Built with authenticity, this inviting home abounds in creature comforts.
By Roberta Landman | Photography by Werner Segarra
When he peers at the mountainous vista seen from an upstairs balcony, Reinhold Marsoner feels as if he is in Italy. The Arizona desert seems to melt away, and the houses with red-tile roofs he sees in the distance take on an air of Tuscany.
His own new home, on a craggy Paradise Valley hillside, might well be tucked away in some Italian idyll, the kind of peaceful setting the one-time immigrant remembers from his youth. “Half of my family lived in Austria and half lived in Northern Italy,” says Marsoner. Born and raised in Austria, he recalls, “In the summer, we kids would spend time in Italy, where there were old farmhouses made of stone. And that’s what we tried to re-create here.”
Clad plentifully in earthy stone inside and out, and built around a U-shaped courtyard, the residence was conceived by architect Allen F. Tafoya; built by Dan Madison; embellished with cozy furnishings and finishing touches by interior designer Dennis Johnson; dotted with naturalistic water features by Steve Oliver; and enriched with lush-looking yet desert-adaptive greenery by landscape architect Donna Winters.
After passing a grottolike lily pond, one enters the Marsoner residence through a gated central courtyard, where a bridge-covered streamlet sends its water into the centerpiece swimming pool.
Inside the house, on the entry wall, an artist has painted the von Marsoner family crest, with a date of 1516, and, close by, the timber-ceilinged great room invites with a high lodgelike stone fireplace and walls that are faux-painted to look old. A wine cellar with a stone floor and arched brick ceiling, off this area, is reached by way of a winding stairway. It, too, has the atmosphere of yesteryear. The kitchen, high-tech but with old-fashioned flavor, was designed to suit Marsoner’s passion for cooking, and to make guests feel welcome. “In Europe, the kitchen is where everybody gathers,” the homeowner comments. Here, the ambience of Tuscany is re-created with a rustic tile backsplash in earthy hues and surprising architectural features—low tiled rooflike pieces that jut well into the room itself.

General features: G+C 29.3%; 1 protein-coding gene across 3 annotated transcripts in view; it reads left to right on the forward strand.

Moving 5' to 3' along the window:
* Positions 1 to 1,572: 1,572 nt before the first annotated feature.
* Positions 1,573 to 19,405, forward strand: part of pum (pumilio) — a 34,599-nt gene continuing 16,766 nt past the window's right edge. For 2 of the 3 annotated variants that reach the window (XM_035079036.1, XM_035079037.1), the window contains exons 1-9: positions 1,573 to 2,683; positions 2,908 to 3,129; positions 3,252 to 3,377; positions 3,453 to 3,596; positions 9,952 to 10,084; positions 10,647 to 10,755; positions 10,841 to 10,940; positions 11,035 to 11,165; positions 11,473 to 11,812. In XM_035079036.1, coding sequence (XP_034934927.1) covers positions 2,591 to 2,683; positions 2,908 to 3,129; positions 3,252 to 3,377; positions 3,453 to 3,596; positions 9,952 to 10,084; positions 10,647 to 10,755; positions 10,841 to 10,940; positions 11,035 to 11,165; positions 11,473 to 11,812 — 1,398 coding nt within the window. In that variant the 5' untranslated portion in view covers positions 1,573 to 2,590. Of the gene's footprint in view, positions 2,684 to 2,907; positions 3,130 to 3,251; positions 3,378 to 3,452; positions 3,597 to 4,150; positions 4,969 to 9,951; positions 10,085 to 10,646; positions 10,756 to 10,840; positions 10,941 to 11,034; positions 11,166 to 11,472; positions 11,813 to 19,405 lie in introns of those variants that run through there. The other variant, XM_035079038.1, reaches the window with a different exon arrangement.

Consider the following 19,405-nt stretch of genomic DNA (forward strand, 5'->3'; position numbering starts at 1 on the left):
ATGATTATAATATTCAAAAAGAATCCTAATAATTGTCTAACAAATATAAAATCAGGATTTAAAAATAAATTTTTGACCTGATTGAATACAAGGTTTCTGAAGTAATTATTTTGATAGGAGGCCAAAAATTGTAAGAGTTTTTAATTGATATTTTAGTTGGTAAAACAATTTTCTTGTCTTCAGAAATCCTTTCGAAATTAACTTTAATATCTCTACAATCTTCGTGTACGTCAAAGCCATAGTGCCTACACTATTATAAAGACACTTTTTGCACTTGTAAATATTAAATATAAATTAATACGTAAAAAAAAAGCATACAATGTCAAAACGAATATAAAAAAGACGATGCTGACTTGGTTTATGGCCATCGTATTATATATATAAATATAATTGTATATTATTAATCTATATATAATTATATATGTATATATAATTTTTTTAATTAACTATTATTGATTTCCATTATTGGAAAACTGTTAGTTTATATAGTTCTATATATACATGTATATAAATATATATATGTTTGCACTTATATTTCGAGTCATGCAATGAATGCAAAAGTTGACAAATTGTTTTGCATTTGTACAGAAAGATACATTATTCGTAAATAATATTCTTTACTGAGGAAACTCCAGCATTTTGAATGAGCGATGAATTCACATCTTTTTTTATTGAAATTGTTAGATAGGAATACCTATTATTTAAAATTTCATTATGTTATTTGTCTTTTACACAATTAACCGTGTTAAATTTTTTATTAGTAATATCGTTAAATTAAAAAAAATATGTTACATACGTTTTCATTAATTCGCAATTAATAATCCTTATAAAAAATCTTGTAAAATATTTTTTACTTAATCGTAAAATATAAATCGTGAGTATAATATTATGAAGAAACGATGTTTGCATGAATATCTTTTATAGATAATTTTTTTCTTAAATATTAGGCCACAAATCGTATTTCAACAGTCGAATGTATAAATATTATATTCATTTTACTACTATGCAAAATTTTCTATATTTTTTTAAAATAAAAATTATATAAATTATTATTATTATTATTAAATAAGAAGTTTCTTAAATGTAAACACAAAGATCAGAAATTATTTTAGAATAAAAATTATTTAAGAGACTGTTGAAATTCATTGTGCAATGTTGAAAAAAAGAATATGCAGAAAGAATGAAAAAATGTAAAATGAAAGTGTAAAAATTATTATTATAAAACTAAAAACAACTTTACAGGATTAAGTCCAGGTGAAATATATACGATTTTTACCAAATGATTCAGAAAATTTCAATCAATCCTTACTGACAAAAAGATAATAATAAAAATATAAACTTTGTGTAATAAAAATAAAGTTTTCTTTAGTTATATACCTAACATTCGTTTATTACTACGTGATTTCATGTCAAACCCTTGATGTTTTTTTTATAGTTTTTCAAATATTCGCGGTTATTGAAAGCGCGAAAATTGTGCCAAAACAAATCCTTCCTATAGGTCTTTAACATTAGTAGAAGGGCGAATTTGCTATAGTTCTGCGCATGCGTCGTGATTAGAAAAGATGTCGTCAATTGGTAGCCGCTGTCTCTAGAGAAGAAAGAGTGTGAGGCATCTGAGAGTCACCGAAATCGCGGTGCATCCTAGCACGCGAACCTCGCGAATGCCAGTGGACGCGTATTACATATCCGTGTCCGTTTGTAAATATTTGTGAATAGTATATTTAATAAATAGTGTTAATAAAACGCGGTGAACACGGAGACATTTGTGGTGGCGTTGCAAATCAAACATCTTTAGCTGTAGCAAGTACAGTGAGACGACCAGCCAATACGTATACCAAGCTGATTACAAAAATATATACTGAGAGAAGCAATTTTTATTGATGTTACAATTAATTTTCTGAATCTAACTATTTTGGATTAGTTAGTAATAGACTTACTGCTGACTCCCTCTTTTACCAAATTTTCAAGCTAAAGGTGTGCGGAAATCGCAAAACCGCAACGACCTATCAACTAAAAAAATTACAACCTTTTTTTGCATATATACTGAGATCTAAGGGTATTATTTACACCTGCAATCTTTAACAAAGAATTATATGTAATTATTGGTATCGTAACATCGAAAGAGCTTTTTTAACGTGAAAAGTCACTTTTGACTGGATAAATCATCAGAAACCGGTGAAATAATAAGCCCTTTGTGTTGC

Explains Tafoya: “The roofing element gives the idea that the kitchen was expanded around the corner of an existing building. Tuscan homes typically grew over time, as a result of families growing and needing more space.” Thus, he indicates, houses and transitioned farmhouses seen in Tuscany today reflect the additions people made to them through many generations, and possibly centuries. The Marsoner residence, with its added-on look, has such a timeless aura.
But is it the Tuscan-style farmhouse the owner thought it could be?
Evidently so. “One of the reasons I wanted to have this home is so that when friends from Europe come here they can feel at home,” he remarks. Then, with a laugh, he adds: “And they are really surprised. They don’t believe this is in America.”
For Tafoya, meanwhile, the project was both a challenge and fun, he says—“given the sophistication of a European client who really knows what European architecture is about.” His own challenge, Tafoya adds, was “to make sure it was authentic.”